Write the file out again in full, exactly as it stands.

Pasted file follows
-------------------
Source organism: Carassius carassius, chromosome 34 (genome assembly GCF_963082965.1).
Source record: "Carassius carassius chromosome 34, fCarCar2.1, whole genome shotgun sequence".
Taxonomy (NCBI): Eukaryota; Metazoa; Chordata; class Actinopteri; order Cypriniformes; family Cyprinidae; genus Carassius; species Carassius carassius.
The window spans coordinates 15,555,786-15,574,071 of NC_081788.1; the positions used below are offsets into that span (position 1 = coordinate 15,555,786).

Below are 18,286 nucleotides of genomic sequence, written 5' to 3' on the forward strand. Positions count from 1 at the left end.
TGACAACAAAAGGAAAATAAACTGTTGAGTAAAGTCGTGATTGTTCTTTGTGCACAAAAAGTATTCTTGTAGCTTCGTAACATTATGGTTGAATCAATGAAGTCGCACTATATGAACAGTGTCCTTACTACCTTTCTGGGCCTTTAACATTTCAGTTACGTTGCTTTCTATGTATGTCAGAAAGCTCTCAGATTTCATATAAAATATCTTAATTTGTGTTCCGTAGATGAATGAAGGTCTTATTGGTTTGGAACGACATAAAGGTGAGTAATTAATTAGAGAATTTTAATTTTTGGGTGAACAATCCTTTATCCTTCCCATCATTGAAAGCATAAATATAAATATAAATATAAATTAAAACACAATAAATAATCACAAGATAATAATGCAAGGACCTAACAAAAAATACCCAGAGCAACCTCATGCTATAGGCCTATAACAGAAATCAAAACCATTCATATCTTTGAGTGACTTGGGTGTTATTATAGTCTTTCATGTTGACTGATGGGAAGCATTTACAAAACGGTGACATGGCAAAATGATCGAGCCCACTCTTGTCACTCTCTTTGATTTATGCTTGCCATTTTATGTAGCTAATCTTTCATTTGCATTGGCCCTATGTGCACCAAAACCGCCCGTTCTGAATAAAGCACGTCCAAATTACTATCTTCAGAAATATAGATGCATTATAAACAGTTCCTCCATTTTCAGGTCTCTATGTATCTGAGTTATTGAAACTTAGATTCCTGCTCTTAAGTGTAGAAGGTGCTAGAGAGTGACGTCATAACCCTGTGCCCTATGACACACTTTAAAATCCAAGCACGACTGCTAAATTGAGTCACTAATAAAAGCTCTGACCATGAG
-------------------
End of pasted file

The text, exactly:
Source organism: Carassius carassius, chromosome 34 (genome assembly GCF_963082965.1).
Source record: "Carassius carassius chromosome 34, fCarCar2.1, whole genome shotgun sequence".
Taxonomy (NCBI): Eukaryota; Metazoa; Chordata; class Actinopteri; order Cypriniformes; family Cyprinidae; genus Carassius; species Carassius carassius.
The window spans coordinates 15,555,786-15,574,071 of NC_081788.1; the positions used below are offsets into that span (position 1 = coordinate 15,555,786).

Below are 18,286 nucleotides of genomic sequence, written 5' to 3' on the forward strand. Positions count from 1 at the left end.
TGACAACAAAAGGAAAATAAACTGTTGAGTAAAGTCGTGATTGTTCTTTGTGCACAAAAAGTATTCTTGTAGCTTCGTAACATTATGGTTGAATCAATGAAGTCGCACTATATGAACAGTGTCCTTACTACCTTTCTGGGCCTTTAACATTTCAGTTACGTTGCTTTCTATGTATGTCAGAAAGCTCTCAGATTTCATATAAAATATCTTAATTTGTGTTCCGTAGATGAATGAAGGTCTTATTGGTTTGGAACGACATAAAGGTGAGTAATTAATTAGAGAATTTTAATTTTTGGGTGAACAATCCTTTATCCTTCCCATCATTGAAAGCATAAATATAAATATAAATATAAATTAAAACACAATAAATAATCACAAGATAATAATGCAAGGACCTAACAAAAAATACCCAGAGCAACCTCATGCTATAGGCCTATAACAGAAATCAAAACCATTCATATCTTTGAGTGACTTGGGTGTTATTATAGTCTTTCATGTTGACTGATGGGAAGCATTTACAAAACGGTGACATGGCAAAATGATCGAGCCCACTCTTGTCACTCTCTTTGATTTATGCTTGCCATTTTATGTAGCTAATCTTTCATTTGCATTGGCCCTATGTGCACCAAAACCGCCCGTTCTGAATAAAGCACGTCCAAATTACTATCTTCAGAAATATAGATGCATTATAAACAGTTCCTCCATTTTCAGGTCTCTATGTATCTGAGTTATTGAAACTTAGATTCCTGCTCTTAAGTGTAGAAGGTGCTAGAGAGTGACGTCATAACCCTGTGCCCTATGACACACTTTAAAATCCAAGCACGACTGCTAAATTGAGTCACTAATAAAAGCTCTGACCATGAG